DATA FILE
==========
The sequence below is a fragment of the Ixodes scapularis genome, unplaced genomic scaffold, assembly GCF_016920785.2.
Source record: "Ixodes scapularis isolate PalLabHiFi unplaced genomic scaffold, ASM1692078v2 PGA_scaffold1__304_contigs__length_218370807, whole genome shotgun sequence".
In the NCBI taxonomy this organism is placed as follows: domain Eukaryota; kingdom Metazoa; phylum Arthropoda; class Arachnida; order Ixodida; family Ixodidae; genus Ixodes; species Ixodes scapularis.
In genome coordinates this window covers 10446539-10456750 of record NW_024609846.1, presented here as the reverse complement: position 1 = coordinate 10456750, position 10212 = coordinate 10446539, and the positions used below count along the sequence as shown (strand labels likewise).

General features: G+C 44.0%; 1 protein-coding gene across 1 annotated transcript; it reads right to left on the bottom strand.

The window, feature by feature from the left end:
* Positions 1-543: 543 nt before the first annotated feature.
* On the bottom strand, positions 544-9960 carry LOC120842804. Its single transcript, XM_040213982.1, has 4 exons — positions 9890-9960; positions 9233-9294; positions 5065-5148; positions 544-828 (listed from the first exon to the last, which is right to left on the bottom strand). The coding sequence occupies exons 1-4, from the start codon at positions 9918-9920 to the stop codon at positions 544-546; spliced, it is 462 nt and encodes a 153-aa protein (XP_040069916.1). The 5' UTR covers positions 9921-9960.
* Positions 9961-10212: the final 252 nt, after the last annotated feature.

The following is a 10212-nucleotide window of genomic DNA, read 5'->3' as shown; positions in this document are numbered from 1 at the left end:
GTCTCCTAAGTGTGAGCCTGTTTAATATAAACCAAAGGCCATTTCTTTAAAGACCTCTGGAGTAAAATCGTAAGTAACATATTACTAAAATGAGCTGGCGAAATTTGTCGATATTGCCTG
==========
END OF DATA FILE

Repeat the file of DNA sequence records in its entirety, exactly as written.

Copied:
The sequence below is a fragment of the Ixodes scapularis genome, unplaced genomic scaffold, assembly GCF_016920785.2.
Source record: "Ixodes scapularis isolate PalLabHiFi unplaced genomic scaffold, ASM1692078v2 PGA_scaffold1__304_contigs__length_218370807, whole genome shotgun sequence".
In the NCBI taxonomy this organism is placed as follows: domain Eukaryota; kingdom Metazoa; phylum Arthropoda; class Arachnida; order Ixodida; family Ixodidae; genus Ixodes; species Ixodes scapularis.
In genome coordinates this window covers 10446539-10456750 of record NW_024609846.1, presented here as the reverse complement: position 1 = coordinate 10456750, position 10212 = coordinate 10446539, and the positions used below count along the sequence as shown (strand labels likewise).

General features: G+C 44.0%; 1 protein-coding gene across 1 annotated transcript; it reads right to left on the bottom strand.

The window, feature by feature from the left end:
* Positions 1-543: 543 nt before the first annotated feature.
* On the bottom strand, positions 544-9960 carry LOC120842804. Its single transcript, XM_040213982.1, has 4 exons — positions 9890-9960; positions 9233-9294; positions 5065-5148; positions 544-828 (listed from the first exon to the last, which is right to left on the bottom strand). The coding sequence occupies exons 1-4, from the start codon at positions 9918-9920 to the stop codon at positions 544-546; spliced, it is 462 nt and encodes a 153-aa protein (XP_040069916.1). The 5' UTR covers positions 9921-9960.
* Positions 9961-10212: the final 252 nt, after the last annotated feature.

The following is a 10212-nucleotide window of genomic DNA, read 5'->3' as shown; positions in this document are numbered from 1 at the left end:
GTCTCCTAAGTGTGAGCCTGTTTAATATAAACCAAAGGCCATTTCTTTAAAGACCTCTGGAGTAAAATCGTAAGTAACATATTACTAAAATGAGCTGGCGAAATTTGTCGATATTGCCTG